NEW BRITAIN — The Golden Shovel Award goes to Central Connecticut State University volleyball’s senior defensive specialist Lindsey Massicotte, and the former Maloney multisport athlete is diggin’ it.
A hint or two of sadness shrouded Massicotte’s domain last weekend when the last match of her career ended in a grueling five-set defeat at LIU-Brooklyn in the NEC Tournament final. But Massicotte’s accomplishments as a Division I walk-on earned her a niche in NCAA annals.
On November 10, in a four-set win at St. Francis University, Massicotte made 46 digs, the most turned in by a Division I player this season and 11th highest in history and seventh most in a four-set match. She exceeded her own school record, ended ninth on CCSU’s all-time digs list and established a new NEC plateau.
She was named to the All-NEC Tournament squad and second-team All-NEC for the season.
“In some of the rallies I knew I dug four balls in one rally,” Massicotte said. “I only had about four in the first set. All of them were from the last three. There were a lot of tips and small plays, not free balls, but they still count. [Coach Linda Sagnelli] came into the locker room afterwards and said, ‘What the heck! They told me that’s the most anyone’s had in a match.’”
Massicotte made 580 digs while playing every set of every match this season for the Blue Devils, who went 19-8 overall and shared the NEC regular-season title at 11-3. She averaged 5.27 digs per set and made just 18 serve receive errors. She was cited three times as NEC Defensive Player of the Week and earned Player of the Week honors once.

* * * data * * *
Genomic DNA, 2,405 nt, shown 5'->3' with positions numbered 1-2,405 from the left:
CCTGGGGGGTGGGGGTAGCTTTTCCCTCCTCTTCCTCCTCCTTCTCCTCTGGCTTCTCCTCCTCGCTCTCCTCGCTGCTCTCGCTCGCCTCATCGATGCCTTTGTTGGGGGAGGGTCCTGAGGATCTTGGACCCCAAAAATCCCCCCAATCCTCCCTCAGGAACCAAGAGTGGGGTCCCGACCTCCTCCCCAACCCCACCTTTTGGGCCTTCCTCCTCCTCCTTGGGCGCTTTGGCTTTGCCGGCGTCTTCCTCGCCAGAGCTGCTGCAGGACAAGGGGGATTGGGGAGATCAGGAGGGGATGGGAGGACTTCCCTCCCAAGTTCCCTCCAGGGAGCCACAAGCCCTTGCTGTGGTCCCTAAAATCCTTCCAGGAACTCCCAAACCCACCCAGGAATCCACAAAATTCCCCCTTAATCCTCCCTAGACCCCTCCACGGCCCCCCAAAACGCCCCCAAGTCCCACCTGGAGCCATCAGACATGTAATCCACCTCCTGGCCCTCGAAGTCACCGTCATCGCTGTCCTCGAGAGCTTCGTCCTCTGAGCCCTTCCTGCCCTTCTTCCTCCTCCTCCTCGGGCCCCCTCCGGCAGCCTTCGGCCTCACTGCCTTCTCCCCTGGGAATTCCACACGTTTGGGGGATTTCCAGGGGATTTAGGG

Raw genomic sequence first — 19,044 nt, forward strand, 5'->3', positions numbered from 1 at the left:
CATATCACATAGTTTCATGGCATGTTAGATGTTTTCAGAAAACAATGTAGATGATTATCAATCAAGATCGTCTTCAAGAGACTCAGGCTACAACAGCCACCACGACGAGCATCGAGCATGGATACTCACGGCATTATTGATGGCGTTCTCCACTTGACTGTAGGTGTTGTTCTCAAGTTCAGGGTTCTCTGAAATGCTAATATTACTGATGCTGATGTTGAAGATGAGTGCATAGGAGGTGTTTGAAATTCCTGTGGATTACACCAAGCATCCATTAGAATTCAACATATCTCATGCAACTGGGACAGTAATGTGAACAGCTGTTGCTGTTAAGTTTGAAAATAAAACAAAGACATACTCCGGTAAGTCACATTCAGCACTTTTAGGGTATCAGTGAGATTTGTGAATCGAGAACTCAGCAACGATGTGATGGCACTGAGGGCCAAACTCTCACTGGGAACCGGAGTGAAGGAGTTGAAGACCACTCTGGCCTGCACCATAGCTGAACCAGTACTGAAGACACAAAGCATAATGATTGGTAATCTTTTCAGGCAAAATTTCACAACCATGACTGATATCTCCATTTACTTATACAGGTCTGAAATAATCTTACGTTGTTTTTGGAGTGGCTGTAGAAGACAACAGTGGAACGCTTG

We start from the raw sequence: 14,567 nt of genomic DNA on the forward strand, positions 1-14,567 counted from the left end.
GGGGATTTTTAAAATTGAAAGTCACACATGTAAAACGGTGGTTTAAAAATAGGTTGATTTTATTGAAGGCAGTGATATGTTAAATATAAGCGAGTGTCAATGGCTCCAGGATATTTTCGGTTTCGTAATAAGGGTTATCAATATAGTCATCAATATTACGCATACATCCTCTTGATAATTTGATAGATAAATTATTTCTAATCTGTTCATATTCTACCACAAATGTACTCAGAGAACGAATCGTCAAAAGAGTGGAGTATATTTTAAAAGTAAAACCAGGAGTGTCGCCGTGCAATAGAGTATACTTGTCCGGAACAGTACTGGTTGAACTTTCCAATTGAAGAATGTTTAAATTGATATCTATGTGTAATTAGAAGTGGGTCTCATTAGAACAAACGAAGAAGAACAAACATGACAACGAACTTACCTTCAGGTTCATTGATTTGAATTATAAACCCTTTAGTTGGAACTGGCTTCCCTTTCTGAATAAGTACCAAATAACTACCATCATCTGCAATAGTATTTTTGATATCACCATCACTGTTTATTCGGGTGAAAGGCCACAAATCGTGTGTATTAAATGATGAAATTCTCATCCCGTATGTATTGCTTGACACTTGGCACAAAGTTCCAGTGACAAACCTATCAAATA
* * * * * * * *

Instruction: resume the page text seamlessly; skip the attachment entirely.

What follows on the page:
“The main skill is having your eyes go from the ball to the passer, the ball to the hitter, the ball to the setter,” said Massicotte, explaining how she developed such defensive prowess. “It’s constant eye movement. It’s not something I really had to focus on. It was easy for me to pick up. The fun part is figuring out where the ball is going to be hit. If you don’t let the ball hit the floor, it’s frustrating for the other team.”
With 23 digs in the finale against LIU-Brooklyn, Massicotte ended her career with 1,004 in 84 matches.
“I was very upset Saturday night,” she said. “In my three years before with the team, the dynamic definitely wasn’t the same as it was for me this year, and not because it’s my last year. We got so far and did so well because of the team we had. Having a common goal was the best experience. Winning would have been better but it got me to 1,000 digs and that’s cool.”
Massicotte said the decision she made to walk on at Division I rather than play D2 or D3 wound up suiting her perfectly.
“There was no question for me. It was necessary,” she said. “I love the sport and wanted to see how far I could take it. I never saw it as affecting my academics. If anything, it helped me with all things – time management, leadership, working with others. It is like a full-time job – countless hours, the mental part. The hardest part is setting priorities, working with the coach, dealing with criticism and getting out of it what you can to improve yourself. It will help me in getting job.”
With graduate school and a career in speech pathology on the near horizon, Massicotte has the yen to coach. Perhaps it runs in the family seeing that her uncle Howie Hewitt built a two-sport coaching career at Maloney and ranks as one of the most prolific and successful in the state.
“If I had just played in high school and then coached, I wouldn’t be ready,” Massicotte said. “I feel like I have much more knowledge than I ever thought I would from knowing what it’s like to play at Division I with intensity and full focus for four years. It makes me want to teach kids so they can understand the whole game.”